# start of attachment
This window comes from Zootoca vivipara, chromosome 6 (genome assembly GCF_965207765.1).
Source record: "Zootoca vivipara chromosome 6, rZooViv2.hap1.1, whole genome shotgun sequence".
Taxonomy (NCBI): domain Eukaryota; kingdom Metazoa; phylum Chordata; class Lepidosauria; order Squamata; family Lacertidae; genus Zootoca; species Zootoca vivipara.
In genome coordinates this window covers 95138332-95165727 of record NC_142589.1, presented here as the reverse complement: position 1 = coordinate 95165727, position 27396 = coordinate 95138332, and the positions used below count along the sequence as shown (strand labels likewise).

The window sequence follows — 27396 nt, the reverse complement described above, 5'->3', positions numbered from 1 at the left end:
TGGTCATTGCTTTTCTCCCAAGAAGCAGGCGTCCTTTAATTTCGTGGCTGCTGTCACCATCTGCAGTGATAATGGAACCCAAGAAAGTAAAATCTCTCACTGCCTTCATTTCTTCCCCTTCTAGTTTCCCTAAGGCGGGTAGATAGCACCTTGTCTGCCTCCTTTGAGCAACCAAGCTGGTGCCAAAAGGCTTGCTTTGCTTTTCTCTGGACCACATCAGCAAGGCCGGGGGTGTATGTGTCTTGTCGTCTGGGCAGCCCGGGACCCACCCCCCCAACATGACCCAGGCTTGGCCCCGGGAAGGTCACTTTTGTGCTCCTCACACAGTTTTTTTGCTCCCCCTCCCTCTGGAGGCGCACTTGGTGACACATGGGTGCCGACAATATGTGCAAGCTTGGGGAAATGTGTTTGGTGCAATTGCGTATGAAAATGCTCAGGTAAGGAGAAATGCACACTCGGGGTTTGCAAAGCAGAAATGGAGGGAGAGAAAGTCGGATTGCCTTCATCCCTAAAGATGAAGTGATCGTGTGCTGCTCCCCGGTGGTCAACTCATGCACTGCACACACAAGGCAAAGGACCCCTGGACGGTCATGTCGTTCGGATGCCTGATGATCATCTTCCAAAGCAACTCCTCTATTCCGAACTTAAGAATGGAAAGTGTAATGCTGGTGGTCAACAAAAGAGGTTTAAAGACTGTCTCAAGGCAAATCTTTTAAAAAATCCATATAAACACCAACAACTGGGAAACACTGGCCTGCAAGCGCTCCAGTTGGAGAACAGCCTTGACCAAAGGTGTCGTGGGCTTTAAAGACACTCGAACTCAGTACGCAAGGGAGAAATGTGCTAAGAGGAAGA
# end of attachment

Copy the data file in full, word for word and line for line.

This window comes from Zootoca vivipara, chromosome 6 (genome assembly GCF_965207765.1).
Source record: "Zootoca vivipara chromosome 6, rZooViv2.hap1.1, whole genome shotgun sequence".
Taxonomy (NCBI): domain Eukaryota; kingdom Metazoa; phylum Chordata; class Lepidosauria; order Squamata; family Lacertidae; genus Zootoca; species Zootoca vivipara.
In genome coordinates this window covers 95138332-95165727 of record NC_142589.1, presented here as the reverse complement: position 1 = coordinate 95165727, position 27396 = coordinate 95138332, and the positions used below count along the sequence as shown (strand labels likewise).

The window sequence follows — 27396 nt, the reverse complement described above, 5'->3', positions numbered from 1 at the left end:
TGGTCATTGCTTTTCTCCCAAGAAGCAGGCGTCCTTTAATTTCGTGGCTGCTGTCACCATCTGCAGTGATAATGGAACCCAAGAAAGTAAAATCTCTCACTGCCTTCATTTCTTCCCCTTCTAGTTTCCCTAAGGCGGGTAGATAGCACCTTGTCTGCCTCCTTTGAGCAACCAAGCTGGTGCCAAAAGGCTTGCTTTGCTTTTCTCTGGACCACATCAGCAAGGCCGGGGGTGTATGTGTCTTGTCGTCTGGGCAGCCCGGGACCCACCCCCCCAACATGACCCAGGCTTGGCCCCGGGAAGGTCACTTTTGTGCTCCTCACACAGTTTTTTTGCTCCCCCTCCCTCTGGAGGCGCACTTGGTGACACATGGGTGCCGACAATATGTGCAAGCTTGGGGAAATGTGTTTGGTGCAATTGCGTATGAAAATGCTCAGGTAAGGAGAAATGCACACTCGGGGTTTGCAAAGCAGAAATGGAGGGAGAGAAAGTCGGATTGCCTTCATCCCTAAAGATGAAGTGATCGTGTGCTGCTCCCCGGTGGTCAACTCATGCACTGCACACACAAGGCAAAGGACCCCTGGACGGTCATGTCGTTCGGATGCCTGATGATCATCTTCCAAAGCAACTCCTCTATTCCGAACTTAAGAATGGAAAGTGTAATGCTGGTGGTCAACAAAAGAGGTTTAAAGACTGTCTCAAGGCAAATCTTTTAAAAAATCCATATAAACACCAACAACTGGGAAACACTGGCCTGCAAGCGCTCCAGTTGGAGAACAGCCTTGACCAAAGGTGTCGTGGGCTTTAAAGACACTCGAACTCAGTACGCAAGGGAGAAATGTGCTAAGAGGAAGA